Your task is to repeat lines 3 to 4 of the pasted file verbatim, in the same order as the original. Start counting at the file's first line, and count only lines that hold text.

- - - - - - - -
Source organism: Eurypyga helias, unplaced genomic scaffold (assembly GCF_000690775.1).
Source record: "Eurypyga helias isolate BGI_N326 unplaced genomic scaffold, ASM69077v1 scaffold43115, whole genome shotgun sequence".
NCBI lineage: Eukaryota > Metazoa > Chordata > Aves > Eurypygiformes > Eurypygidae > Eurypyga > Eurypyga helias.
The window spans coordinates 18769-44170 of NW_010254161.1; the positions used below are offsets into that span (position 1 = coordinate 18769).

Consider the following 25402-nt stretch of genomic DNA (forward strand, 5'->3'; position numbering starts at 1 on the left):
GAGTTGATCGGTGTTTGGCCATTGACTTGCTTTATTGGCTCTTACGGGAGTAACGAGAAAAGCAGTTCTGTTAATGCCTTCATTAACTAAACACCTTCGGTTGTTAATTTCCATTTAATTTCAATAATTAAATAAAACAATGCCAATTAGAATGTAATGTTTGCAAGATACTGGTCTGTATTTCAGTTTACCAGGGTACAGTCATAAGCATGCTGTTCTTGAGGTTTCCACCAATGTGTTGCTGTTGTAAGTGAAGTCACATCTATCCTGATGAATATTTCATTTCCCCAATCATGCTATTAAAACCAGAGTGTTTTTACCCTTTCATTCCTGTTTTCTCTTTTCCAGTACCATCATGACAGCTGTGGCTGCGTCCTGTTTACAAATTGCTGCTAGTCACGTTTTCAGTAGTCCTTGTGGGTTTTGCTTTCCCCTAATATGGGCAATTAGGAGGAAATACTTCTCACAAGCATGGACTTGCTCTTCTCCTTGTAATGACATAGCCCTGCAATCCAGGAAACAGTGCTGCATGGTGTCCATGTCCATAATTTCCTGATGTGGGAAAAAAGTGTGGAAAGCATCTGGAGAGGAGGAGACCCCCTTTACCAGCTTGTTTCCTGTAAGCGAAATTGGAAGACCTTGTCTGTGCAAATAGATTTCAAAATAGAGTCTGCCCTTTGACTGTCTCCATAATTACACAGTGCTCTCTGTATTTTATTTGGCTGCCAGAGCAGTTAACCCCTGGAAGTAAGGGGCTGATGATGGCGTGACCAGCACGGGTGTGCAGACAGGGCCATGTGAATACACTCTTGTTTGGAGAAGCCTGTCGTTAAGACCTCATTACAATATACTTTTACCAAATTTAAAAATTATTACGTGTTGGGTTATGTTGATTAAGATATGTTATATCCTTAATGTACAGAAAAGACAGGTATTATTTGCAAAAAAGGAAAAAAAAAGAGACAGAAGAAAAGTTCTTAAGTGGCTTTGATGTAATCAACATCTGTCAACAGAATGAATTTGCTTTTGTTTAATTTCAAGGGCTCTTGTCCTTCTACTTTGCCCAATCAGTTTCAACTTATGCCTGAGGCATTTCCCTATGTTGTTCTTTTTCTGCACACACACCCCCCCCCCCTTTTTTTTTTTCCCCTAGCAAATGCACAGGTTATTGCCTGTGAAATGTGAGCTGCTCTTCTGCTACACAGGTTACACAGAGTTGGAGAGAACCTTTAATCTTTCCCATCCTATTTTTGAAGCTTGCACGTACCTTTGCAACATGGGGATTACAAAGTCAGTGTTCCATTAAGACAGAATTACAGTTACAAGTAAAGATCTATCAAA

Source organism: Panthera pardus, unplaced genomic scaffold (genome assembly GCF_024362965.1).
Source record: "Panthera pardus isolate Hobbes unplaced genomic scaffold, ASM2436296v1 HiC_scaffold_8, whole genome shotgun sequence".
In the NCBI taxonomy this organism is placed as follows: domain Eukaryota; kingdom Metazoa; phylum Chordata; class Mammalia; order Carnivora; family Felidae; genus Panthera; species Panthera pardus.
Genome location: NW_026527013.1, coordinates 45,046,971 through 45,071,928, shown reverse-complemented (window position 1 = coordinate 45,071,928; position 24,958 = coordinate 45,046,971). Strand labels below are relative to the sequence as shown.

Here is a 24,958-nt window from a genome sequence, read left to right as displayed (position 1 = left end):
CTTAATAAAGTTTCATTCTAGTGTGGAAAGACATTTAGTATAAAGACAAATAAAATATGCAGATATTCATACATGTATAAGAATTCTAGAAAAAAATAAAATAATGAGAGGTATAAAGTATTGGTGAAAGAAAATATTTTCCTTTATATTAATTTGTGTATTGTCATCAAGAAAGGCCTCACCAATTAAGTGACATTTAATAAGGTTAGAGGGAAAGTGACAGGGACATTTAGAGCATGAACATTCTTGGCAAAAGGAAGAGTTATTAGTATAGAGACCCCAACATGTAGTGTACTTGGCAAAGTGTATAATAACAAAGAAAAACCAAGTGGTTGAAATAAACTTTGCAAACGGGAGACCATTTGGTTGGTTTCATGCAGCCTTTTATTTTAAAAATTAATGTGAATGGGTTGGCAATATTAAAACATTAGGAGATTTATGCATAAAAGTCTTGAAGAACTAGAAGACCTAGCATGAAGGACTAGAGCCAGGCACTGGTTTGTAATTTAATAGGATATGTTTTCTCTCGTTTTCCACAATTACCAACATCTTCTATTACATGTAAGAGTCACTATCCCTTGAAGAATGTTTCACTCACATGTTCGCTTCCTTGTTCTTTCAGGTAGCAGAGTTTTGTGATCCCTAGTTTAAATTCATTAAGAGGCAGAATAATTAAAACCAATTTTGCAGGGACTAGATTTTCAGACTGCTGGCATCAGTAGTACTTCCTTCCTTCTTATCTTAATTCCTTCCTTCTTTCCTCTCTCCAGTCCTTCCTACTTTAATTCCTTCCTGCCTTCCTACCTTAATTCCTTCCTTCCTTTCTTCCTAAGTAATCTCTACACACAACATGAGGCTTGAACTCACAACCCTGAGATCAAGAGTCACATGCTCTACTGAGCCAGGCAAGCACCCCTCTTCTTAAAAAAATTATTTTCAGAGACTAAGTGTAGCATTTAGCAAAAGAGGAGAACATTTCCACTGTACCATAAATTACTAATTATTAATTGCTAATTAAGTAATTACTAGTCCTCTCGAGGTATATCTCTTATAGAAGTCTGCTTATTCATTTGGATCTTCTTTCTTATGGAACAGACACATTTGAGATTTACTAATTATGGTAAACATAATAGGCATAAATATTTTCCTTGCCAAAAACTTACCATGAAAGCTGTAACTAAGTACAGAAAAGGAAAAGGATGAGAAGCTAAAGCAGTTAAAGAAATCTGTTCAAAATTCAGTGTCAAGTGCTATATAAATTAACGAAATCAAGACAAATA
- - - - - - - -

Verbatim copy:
NCBI lineage: Eukaryota > Metazoa > Chordata > Aves > Eurypygiformes > Eurypygidae > Eurypyga > Eurypyga helias.
The window spans coordinates 18769-44170 of NW_010254161.1; the positions used below are offsets into that span (position 1 = coordinate 18769).